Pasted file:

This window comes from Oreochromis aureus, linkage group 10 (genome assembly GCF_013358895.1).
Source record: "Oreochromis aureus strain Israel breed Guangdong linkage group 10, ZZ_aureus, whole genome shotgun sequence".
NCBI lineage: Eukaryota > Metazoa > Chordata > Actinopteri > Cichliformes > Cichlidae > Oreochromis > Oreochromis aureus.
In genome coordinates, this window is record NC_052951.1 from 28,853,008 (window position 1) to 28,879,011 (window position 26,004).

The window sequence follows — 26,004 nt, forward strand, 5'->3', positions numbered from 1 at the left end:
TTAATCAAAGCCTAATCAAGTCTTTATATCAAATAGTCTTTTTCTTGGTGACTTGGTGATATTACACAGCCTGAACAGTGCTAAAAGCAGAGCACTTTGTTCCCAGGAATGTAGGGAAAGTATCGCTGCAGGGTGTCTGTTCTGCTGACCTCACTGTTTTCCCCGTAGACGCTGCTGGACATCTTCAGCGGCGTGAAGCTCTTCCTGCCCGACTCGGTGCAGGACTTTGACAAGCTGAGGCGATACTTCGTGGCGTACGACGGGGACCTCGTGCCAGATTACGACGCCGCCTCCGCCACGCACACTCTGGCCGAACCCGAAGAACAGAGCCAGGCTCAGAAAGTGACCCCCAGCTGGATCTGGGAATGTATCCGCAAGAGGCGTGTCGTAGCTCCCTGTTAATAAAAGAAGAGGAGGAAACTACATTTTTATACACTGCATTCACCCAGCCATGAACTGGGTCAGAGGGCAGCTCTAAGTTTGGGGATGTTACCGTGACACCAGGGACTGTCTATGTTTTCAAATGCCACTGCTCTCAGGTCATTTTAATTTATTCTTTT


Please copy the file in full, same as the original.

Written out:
This window comes from Oreochromis aureus, linkage group 10 (genome assembly GCF_013358895.1).
Source record: "Oreochromis aureus strain Israel breed Guangdong linkage group 10, ZZ_aureus, whole genome shotgun sequence".
NCBI lineage: Eukaryota > Metazoa > Chordata > Actinopteri > Cichliformes > Cichlidae > Oreochromis > Oreochromis aureus.
In genome coordinates, this window is record NC_052951.1 from 28,853,008 (window position 1) to 28,879,011 (window position 26,004).

The window sequence follows — 26,004 nt, forward strand, 5'->3', positions numbered from 1 at the left end:
TTAATCAAAGCCTAATCAAGTCTTTATATCAAATAGTCTTTTTCTTGGTGACTTGGTGATATTACACAGCCTGAACAGTGCTAAAAGCAGAGCACTTTGTTCCCAGGAATGTAGGGAAAGTATCGCTGCAGGGTGTCTGTTCTGCTGACCTCACTGTTTTCCCCGTAGACGCTGCTGGACATCTTCAGCGGCGTGAAGCTCTTCCTGCCCGACTCGGTGCAGGACTTTGACAAGCTGAGGCGATACTTCGTGGCGTACGACGGGGACCTCGTGCCAGATTACGACGCCGCCTCCGCCACGCACACTCTGGCCGAACCCGAAGAACAGAGCCAGGCTCAGAAAGTGACCCCCAGCTGGATCTGGGAATGTATCCGCAAGAGGCGTGTCGTAGCTCCCTGTTAATAAAAGAAGAGGAGGAAACTACATTTTTATACACTGCATTCACCCAGCCATGAACTGGGTCAGAGGGCAGCTCTAAGTTTGGGGATGTTACCGTGACACCAGGGACTGTCTATGTTTTCAAATGCCACTGCTCTCAGGTCATTTTAATTTATTCTTTT